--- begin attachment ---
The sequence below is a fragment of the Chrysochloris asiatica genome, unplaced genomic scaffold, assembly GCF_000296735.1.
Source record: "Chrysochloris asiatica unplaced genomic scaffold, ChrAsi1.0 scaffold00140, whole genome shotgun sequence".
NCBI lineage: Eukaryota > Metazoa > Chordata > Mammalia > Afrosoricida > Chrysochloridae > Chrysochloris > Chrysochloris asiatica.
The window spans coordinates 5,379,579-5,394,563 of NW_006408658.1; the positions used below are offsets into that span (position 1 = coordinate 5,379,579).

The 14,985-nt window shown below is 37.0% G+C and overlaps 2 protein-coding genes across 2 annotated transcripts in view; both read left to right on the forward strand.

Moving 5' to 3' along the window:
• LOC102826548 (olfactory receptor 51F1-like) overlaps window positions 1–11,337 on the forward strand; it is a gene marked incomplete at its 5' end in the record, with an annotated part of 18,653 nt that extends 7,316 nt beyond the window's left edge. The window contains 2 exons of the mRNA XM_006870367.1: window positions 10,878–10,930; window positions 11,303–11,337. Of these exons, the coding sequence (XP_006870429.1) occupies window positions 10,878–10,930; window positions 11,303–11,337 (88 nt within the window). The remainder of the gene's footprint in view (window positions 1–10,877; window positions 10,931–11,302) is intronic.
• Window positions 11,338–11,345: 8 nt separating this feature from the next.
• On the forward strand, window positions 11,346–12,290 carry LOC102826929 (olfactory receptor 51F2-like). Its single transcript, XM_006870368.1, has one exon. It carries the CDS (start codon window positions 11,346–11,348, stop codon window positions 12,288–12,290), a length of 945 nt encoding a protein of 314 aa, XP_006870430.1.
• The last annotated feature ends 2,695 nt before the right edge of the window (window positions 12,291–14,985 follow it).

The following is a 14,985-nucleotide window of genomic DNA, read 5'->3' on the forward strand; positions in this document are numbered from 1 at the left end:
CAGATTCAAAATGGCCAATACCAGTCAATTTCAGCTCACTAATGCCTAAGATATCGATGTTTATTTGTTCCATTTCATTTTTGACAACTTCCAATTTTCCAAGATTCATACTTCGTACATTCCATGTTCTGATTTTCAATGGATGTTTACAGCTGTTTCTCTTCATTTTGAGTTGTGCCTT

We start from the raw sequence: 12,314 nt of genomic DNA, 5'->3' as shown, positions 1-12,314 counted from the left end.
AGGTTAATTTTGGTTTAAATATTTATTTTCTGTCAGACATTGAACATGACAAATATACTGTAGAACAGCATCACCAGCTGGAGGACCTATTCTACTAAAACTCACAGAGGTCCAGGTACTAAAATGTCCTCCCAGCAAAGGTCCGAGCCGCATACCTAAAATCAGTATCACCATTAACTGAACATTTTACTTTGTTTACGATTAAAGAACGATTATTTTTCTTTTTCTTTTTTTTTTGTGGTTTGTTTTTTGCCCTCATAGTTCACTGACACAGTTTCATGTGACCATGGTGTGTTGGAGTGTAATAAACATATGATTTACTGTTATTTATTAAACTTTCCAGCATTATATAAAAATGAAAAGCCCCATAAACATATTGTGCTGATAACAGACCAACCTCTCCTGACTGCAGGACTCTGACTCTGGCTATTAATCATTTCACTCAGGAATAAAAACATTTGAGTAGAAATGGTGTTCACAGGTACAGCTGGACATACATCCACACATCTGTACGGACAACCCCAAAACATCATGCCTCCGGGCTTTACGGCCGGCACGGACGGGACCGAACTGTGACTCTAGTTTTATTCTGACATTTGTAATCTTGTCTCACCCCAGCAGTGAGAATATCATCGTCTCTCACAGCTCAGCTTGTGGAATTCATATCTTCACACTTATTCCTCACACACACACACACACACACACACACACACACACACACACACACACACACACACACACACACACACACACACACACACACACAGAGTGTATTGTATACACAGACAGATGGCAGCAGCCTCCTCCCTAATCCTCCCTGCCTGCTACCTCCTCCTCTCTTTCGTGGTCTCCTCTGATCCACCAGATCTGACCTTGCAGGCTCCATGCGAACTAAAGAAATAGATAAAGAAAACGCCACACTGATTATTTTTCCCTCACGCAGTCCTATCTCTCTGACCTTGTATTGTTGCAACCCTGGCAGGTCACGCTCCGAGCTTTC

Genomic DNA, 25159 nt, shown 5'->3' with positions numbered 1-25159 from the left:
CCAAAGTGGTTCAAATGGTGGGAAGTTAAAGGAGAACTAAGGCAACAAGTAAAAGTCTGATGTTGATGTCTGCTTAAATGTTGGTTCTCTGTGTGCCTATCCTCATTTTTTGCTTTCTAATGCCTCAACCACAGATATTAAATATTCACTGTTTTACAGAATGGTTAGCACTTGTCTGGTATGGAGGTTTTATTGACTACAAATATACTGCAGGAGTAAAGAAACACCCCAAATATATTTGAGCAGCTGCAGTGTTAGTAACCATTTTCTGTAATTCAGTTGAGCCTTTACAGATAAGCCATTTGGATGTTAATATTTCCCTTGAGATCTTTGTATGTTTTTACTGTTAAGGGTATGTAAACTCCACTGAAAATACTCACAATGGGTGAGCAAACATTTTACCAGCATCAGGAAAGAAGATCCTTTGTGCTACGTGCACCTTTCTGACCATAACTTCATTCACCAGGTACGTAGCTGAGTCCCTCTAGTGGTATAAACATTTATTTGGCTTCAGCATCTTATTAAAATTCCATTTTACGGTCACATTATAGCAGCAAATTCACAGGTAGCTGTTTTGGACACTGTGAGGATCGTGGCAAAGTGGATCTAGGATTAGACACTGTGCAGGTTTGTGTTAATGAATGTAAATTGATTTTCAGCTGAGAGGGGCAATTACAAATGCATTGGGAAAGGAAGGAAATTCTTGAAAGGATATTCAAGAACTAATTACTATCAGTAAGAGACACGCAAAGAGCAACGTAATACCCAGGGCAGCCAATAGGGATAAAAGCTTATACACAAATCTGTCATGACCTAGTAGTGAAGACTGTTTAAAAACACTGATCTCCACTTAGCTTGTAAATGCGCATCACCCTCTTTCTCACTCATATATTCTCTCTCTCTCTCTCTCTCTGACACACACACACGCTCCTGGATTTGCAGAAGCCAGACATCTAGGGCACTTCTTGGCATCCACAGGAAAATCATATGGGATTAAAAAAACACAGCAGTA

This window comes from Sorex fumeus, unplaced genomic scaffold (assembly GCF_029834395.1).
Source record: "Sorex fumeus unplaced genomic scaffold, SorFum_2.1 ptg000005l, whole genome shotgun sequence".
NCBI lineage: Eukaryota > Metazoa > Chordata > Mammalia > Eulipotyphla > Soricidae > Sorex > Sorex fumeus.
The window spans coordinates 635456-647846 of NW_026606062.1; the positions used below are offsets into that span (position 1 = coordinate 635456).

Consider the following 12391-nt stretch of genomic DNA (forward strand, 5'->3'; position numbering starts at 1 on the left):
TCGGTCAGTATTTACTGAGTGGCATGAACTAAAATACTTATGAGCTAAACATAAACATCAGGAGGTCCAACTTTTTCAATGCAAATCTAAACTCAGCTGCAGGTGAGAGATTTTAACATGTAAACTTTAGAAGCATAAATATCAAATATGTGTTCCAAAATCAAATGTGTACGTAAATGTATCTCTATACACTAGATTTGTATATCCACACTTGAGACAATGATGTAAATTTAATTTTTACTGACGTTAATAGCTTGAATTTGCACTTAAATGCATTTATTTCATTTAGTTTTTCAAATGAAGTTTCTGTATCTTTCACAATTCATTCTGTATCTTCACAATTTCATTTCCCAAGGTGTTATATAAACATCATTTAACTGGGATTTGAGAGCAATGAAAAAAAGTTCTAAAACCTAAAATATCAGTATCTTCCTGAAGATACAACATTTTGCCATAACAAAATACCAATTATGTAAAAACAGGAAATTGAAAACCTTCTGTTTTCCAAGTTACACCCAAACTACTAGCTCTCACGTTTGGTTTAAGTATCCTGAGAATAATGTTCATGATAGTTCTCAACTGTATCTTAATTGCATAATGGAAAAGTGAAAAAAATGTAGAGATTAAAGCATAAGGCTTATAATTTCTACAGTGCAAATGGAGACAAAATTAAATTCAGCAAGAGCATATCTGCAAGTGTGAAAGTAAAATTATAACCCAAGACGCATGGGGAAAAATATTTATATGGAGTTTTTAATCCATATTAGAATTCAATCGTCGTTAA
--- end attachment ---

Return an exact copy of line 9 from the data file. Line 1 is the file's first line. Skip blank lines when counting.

• On the forward strand, window positions 11,346–12,290 carry LOC102826929 (olfactory receptor 51F2-like). Its single transcript, XM_006870368.1, has one exon. It carries the CDS (start codon window positions 11,346–11,348, stop codon window positions 12,288–12,290), a length of 945 nt encoding a protein of 314 aa, XP_006870430.1.